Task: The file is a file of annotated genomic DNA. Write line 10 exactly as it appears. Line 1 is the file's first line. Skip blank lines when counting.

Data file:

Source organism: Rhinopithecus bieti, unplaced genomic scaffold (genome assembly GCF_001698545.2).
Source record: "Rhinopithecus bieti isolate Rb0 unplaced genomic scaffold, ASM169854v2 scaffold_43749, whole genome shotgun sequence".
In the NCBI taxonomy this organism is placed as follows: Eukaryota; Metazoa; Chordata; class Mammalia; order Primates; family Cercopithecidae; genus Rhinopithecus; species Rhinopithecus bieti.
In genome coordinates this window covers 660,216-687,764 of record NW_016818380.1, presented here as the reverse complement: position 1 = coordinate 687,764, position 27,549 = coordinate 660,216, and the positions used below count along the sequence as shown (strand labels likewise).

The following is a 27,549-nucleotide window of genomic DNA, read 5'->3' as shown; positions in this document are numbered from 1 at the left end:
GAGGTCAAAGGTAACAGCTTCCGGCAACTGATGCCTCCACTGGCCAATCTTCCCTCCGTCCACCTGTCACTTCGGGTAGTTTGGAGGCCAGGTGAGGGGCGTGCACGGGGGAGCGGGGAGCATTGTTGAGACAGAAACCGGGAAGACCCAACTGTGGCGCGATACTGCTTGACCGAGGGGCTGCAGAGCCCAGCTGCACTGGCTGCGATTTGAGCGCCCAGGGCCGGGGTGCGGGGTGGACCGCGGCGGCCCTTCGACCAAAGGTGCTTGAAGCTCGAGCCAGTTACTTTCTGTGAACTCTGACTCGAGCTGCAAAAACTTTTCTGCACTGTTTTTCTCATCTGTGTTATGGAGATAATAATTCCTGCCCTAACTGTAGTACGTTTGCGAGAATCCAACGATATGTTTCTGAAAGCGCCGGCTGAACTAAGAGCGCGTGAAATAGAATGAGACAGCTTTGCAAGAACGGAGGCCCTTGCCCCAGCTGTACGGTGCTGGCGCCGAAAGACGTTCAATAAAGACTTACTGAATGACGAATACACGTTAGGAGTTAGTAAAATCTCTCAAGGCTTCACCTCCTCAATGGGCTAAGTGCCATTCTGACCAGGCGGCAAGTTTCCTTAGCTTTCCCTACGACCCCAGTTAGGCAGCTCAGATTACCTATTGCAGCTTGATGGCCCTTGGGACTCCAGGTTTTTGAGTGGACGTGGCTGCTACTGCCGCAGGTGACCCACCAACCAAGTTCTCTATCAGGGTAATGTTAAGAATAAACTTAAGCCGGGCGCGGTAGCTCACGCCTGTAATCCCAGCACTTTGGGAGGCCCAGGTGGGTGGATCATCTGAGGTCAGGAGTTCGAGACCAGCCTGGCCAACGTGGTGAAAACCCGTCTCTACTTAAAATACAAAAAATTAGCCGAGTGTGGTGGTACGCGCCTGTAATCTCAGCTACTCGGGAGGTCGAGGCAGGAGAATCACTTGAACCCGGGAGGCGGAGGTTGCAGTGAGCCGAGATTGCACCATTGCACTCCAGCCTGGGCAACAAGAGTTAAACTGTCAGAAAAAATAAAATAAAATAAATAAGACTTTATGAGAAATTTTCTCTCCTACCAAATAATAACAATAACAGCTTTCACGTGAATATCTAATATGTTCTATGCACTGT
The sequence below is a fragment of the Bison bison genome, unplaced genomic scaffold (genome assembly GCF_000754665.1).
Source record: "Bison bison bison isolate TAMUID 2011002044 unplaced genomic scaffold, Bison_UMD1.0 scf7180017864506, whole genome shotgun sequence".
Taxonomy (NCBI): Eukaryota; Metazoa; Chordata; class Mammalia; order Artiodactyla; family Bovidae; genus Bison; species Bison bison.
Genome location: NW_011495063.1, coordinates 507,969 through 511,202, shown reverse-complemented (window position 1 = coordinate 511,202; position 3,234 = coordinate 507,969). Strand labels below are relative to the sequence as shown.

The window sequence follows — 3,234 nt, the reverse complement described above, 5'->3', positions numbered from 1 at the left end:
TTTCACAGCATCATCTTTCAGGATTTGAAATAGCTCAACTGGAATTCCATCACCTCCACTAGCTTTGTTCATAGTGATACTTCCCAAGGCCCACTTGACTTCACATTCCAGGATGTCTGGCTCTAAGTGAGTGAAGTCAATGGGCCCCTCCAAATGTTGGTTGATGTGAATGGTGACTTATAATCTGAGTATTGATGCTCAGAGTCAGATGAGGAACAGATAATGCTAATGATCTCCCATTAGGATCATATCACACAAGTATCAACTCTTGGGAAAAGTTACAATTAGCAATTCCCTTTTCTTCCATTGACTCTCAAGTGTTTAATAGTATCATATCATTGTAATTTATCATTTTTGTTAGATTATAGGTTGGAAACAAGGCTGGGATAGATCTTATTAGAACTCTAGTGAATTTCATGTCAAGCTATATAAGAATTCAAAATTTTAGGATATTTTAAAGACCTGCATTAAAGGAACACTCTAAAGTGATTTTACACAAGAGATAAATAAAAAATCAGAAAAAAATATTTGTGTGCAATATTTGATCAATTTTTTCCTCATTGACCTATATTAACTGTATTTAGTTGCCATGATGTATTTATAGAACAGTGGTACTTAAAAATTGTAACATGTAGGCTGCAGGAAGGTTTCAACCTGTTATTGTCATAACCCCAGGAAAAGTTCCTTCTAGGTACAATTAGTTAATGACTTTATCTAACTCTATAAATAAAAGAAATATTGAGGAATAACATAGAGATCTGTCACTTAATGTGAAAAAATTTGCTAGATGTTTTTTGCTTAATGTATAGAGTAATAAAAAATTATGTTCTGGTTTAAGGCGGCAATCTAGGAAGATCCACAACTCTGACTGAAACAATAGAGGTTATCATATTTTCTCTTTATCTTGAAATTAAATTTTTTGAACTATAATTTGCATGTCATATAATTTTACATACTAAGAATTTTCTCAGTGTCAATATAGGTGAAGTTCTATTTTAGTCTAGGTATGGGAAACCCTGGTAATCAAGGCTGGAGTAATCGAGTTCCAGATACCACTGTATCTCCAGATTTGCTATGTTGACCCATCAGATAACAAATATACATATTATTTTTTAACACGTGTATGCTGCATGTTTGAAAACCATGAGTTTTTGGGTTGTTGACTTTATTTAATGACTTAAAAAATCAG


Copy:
Genome location: NW_011495063.1, coordinates 507,969 through 511,202, shown reverse-complemented (window position 1 = coordinate 511,202; position 3,234 = coordinate 507,969). Strand labels below are relative to the sequence as shown.